Review article calls for end to confusing date labelling

| June 24, 2014

best-before-datesA newly published scientific review article makes a number of recommendations to help end the confusion surrounding current date labelling practices for food, which can lead to significant food waste and misunderstanding of how dates relate to food safety.

The review, lead by the Institute of Food Technologists and supported by retailer Walmart, was compiled by food industry professionals from the USA and the UK. It highlights the confusion caused by variations in date labelling terms and applications around the world and potential misunderstanding of date label use by industry and consumers.

The authors suggest that current date labelling practices are a significant contributor to the huge amount of food that is wasted unnecessarily each year. The USDA Economic Research Service estimated that in 2010, around a third of all the 430 billion pounds of edible food available to US consumers went to waste. They also identify possible food safety risks caused by unclear labelling of perishable foods.

The review calls for industry to develop more consistent date marking conventions with clear direction on food quality and safety and for regulators to focus more on food safety risks rather than on labelling that is concerned only with food quality. It also questions the value of the terms “use by” and “best before” on date labels, quoting data that indicates that many consumers do not understand the difference and pointing out that a simple date cannot indicate that food is safe if it has not been stored and handled correctly. The authors also advocate more research to develop indicator technology that can provide clear information about the safety and quality of perishable food products.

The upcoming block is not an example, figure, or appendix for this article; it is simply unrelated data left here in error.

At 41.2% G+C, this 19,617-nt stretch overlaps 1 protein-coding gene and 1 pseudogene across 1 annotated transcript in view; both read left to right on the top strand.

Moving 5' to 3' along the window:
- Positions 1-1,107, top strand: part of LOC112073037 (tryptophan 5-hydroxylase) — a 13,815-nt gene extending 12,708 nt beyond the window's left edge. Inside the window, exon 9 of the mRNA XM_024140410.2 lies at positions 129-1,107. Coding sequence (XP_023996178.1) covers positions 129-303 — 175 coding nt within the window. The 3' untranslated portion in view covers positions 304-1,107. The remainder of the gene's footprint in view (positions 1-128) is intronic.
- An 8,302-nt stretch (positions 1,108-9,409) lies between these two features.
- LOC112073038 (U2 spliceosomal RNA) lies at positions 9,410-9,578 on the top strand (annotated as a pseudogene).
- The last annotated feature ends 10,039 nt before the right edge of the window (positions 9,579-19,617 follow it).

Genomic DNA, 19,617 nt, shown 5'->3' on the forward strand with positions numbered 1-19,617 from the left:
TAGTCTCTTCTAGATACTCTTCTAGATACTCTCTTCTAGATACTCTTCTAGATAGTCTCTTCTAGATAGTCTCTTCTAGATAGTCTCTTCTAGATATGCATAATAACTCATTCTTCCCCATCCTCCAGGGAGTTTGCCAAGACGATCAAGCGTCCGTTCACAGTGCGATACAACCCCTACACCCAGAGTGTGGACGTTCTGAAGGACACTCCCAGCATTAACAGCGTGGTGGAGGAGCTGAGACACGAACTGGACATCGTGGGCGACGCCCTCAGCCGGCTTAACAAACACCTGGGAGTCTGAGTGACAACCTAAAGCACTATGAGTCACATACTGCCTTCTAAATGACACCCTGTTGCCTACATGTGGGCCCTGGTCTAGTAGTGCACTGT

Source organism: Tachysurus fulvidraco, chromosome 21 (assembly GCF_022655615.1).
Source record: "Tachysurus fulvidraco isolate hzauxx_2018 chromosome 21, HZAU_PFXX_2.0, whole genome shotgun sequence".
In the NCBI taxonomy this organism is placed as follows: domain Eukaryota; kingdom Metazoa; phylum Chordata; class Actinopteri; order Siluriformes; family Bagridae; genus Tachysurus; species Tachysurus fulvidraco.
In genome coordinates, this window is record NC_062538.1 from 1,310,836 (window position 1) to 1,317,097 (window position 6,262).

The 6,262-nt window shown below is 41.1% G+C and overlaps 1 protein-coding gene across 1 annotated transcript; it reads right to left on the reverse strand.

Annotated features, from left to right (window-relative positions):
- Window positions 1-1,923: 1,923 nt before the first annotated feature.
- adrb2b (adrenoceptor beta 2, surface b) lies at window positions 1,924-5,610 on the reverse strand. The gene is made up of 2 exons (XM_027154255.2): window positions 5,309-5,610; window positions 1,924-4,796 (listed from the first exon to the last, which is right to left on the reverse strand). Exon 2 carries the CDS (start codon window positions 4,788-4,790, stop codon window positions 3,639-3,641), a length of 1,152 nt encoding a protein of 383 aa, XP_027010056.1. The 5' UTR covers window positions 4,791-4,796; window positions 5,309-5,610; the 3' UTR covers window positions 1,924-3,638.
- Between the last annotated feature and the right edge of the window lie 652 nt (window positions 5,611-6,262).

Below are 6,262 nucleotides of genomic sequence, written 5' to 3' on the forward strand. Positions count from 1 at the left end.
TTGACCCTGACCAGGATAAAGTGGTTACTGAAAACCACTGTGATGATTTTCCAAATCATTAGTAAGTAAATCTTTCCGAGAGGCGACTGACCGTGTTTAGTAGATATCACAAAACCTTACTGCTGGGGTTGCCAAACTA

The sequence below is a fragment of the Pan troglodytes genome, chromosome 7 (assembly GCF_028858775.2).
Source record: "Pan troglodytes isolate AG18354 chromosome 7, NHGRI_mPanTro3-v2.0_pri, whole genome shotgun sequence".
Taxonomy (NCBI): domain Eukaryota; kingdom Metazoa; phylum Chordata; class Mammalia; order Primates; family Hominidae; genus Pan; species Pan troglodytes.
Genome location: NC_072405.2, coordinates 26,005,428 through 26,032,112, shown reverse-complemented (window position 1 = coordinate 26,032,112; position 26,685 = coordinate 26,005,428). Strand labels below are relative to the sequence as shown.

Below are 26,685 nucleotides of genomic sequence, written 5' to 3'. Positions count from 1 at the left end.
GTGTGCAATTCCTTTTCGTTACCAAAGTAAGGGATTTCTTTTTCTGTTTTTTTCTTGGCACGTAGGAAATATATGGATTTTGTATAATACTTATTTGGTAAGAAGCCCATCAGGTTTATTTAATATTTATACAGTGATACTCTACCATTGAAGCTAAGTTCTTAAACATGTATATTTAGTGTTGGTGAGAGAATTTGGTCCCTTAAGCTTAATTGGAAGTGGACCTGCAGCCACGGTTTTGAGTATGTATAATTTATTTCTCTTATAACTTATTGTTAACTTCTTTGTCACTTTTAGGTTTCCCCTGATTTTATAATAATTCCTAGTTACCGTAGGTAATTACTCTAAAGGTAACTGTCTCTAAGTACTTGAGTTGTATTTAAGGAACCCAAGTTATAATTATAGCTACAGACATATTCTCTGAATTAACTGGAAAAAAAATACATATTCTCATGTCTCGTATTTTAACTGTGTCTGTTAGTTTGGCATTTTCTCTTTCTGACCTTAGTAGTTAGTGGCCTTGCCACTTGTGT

The article is published in the journal Comprehensive Reviews in Food Science and Food Safety and can be found in full here.

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Category: Research

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